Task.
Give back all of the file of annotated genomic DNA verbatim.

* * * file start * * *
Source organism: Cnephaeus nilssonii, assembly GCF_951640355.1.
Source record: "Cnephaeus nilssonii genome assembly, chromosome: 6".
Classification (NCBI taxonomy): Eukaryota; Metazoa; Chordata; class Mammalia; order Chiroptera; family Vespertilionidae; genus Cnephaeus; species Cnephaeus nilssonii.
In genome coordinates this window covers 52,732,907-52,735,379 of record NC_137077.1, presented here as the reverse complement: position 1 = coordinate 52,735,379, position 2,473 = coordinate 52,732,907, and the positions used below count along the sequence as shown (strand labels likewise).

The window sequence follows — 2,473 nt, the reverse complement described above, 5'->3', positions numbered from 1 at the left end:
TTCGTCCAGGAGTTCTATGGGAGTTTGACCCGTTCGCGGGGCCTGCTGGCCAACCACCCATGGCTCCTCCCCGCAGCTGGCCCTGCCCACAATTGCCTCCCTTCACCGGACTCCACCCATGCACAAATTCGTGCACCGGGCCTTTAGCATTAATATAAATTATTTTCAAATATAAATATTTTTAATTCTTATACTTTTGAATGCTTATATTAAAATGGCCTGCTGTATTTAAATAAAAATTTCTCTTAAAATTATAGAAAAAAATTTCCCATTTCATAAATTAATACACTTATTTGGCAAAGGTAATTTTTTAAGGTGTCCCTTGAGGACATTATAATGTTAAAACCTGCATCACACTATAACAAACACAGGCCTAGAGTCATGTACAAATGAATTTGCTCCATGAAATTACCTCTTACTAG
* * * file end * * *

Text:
Source organism: Cnephaeus nilssonii, assembly GCF_951640355.1.
Source record: "Cnephaeus nilssonii genome assembly, chromosome: 6".
Classification (NCBI taxonomy): Eukaryota; Metazoa; Chordata; class Mammalia; order Chiroptera; family Vespertilionidae; genus Cnephaeus; species Cnephaeus nilssonii.
In genome coordinates this window covers 52,732,907-52,735,379 of record NC_137077.1, presented here as the reverse complement: position 1 = coordinate 52,735,379, position 2,473 = coordinate 52,732,907, and the positions used below count along the sequence as shown (strand labels likewise).

The window sequence follows — 2,473 nt, the reverse complement described above, 5'->3', positions numbered from 1 at the left end:
TTCGTCCAGGAGTTCTATGGGAGTTTGACCCGTTCGCGGGGCCTGCTGGCCAACCACCCATGGCTCCTCCCCGCAGCTGGCCCTGCCCACAATTGCCTCCCTTCACCGGACTCCACCCATGCACAAATTCGTGCACCGGGCCTTTAGCATTAATATAAATTATTTTCAAATATAAATATTTTTAATTCTTATACTTTTGAATGCTTATATTAAAATGGCCTGCTGTATTTAAATAAAAATTTCTCTTAAAATTATAGAAAAAAATTTCCCATTTCATAAATTAATACACTTATTTGGCAAAGGTAATTTTTTAAGGTGTCCCTTGAGGACATTATAATGTTAAAACCTGCATCACACTATAACAAACACAGGCCTAGAGTCATGTACAAATGAATTTGCTCCATGAAATTACCTCTTACTAG